Wilhelmina Cole Holladay was traveling abroad with her husband Wallace when they first encountered still life paintings by Clara Peeters at Kunsthistorisches Museum in Vienna and then Madrid’s Museo del Prado. The art-collecting couple was shocked to have never heard of the Flemish painter, remembered as one of the few women artists working professionally in 17th-century Europe. This was the 1970s, and the era’s standard art history textbook, H. W. Janson’s History of Art, did not mention Peeters or any other women artists. The Holladays then focused on collecting women artists exclusively and soon amassed more than 500 works by women dating back to the Renaissance.
In 1981, they established the National Museum of Women in the Arts and spent six years transforming a Classical Revival–style building three blocks from the White House into a home for their collection. (It once housed the Masonic Temple of Washington’s Grand Lodge, which women coincidentally were barred from entering.) More than three decades later, the institution’s collection has ballooned to encompass 5,500 artworks. To house everything—and make room for even larger, more ambitious works—the museum recently wrapped up a two-year, $65 million renovation by Baltimore architect Sandra Parsons Vicchio that adds 2,500 square feet of gallery space.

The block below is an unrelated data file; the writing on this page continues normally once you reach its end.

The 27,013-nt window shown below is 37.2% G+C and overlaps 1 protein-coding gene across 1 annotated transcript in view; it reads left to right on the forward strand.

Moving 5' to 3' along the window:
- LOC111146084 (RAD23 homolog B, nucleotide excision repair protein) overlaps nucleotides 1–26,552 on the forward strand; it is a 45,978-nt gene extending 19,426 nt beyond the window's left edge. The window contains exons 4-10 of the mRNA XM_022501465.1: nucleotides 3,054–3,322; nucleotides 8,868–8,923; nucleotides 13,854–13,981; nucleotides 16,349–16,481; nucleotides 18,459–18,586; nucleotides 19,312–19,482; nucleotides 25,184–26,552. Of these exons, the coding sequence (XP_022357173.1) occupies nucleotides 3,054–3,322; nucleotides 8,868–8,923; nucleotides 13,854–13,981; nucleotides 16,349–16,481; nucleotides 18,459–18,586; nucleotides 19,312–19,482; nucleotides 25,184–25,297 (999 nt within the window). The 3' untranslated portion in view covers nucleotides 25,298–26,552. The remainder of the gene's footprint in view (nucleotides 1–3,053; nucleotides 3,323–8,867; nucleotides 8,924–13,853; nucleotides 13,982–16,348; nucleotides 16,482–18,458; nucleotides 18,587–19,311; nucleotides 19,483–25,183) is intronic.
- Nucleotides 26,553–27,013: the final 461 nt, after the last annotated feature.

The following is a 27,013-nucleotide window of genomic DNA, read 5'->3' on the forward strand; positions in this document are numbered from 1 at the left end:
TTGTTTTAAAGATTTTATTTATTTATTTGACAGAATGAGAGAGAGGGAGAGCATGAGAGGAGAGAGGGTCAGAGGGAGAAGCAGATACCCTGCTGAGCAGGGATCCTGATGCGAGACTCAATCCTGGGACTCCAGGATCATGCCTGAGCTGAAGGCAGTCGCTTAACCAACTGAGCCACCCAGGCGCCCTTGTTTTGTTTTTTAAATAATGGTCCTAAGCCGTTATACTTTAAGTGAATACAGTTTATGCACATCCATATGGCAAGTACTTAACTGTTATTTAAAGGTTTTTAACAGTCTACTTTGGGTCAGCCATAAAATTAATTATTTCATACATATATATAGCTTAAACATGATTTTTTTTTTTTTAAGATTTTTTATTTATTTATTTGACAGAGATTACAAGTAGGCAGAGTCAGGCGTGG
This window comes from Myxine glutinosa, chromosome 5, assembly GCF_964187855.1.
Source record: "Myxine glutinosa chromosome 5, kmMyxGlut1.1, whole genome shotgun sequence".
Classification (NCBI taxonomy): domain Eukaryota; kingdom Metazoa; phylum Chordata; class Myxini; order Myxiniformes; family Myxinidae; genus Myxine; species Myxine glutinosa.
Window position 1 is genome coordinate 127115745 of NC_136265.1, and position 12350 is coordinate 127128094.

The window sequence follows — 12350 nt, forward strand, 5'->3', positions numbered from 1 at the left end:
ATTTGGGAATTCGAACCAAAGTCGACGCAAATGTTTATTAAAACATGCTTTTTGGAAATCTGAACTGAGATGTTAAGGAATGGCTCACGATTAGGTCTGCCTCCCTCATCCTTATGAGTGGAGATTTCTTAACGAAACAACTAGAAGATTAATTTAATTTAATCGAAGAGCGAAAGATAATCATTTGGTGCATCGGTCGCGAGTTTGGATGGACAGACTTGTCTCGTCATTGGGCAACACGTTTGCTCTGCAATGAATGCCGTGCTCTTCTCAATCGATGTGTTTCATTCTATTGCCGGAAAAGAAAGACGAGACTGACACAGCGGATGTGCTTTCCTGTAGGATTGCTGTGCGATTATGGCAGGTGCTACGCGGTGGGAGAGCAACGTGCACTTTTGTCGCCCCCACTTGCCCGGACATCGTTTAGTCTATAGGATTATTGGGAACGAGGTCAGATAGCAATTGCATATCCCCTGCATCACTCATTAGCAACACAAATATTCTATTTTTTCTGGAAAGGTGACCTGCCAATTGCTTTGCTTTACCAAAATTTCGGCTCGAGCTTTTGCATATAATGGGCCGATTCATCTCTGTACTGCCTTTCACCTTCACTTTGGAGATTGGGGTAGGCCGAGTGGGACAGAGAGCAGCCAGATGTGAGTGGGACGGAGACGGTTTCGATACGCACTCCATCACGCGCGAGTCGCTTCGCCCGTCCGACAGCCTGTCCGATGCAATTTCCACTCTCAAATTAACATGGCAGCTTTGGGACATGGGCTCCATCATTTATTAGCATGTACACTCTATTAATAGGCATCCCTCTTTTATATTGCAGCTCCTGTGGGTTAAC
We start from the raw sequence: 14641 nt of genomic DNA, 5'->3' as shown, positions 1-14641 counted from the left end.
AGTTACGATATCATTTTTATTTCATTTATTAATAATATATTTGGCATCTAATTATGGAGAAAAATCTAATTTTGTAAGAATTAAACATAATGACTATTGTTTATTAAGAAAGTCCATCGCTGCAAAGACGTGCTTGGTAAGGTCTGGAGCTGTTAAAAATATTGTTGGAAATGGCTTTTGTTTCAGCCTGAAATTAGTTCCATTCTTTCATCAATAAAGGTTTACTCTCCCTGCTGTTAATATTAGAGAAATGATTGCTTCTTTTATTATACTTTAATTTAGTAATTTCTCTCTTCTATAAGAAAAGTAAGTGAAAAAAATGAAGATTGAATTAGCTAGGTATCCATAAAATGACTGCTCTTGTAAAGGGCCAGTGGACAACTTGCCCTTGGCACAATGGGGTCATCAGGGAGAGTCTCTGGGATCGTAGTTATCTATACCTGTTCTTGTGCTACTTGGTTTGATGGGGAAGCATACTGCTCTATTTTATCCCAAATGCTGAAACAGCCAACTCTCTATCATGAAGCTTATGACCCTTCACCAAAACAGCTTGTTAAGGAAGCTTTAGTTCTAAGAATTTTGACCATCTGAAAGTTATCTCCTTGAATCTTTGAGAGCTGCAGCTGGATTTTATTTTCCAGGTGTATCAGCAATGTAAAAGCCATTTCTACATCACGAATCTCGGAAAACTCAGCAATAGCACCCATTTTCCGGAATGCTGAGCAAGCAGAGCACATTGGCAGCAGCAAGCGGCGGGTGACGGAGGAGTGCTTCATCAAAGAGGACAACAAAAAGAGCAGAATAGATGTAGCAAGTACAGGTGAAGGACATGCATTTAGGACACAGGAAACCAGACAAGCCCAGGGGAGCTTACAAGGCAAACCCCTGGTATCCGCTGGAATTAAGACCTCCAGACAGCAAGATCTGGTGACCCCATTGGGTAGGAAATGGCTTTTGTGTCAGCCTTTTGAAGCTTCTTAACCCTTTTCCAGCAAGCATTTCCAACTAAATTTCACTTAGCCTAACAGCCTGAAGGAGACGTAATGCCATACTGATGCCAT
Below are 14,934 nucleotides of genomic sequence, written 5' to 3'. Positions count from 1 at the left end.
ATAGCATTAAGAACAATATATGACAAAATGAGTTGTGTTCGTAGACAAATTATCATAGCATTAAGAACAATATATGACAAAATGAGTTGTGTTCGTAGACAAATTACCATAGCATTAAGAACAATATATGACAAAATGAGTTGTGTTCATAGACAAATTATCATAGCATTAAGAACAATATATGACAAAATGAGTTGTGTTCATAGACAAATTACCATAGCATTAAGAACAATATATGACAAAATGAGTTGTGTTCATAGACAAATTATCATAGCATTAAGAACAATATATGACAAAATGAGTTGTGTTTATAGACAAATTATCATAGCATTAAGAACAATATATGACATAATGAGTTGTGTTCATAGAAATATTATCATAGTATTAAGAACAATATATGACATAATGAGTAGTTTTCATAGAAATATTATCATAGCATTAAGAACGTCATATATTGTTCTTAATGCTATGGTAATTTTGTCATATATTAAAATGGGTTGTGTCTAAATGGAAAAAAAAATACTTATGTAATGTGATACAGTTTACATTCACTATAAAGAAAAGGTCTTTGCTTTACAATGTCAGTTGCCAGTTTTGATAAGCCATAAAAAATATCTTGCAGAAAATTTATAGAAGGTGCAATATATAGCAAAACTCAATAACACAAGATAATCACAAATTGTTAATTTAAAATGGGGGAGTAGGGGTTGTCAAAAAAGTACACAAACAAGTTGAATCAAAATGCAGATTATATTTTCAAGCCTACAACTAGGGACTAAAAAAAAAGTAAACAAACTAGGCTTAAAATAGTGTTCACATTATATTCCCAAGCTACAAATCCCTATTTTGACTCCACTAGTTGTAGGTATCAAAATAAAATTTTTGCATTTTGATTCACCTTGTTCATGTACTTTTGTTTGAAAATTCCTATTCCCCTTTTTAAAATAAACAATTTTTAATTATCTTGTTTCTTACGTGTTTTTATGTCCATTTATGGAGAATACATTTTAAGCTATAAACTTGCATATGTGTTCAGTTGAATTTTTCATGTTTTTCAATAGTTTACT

The museum now reopens with the aptly named group show “The Sky’s the Limit,” in which boundary-pushing sculptors peel back the layers of their process. A striking red chandelier by Portuguese talent Joana Vasconcelos greets visitors in the ground-floor rotunda. Alison Saar depicts a blue-black female figure draped in a gauzy white gown. The Indian sculptor Rina Banerjee gathered ostrich eggs, a Victorian fixture, and porcelain doll hands into a show-stopping assemblage unpacking “colonial masculinity.” Thanks to the women involved—from Holladay to deputy director Kathryn Wat—perhaps history is less likely to repeat itself and fewer women will be excluded from the canon.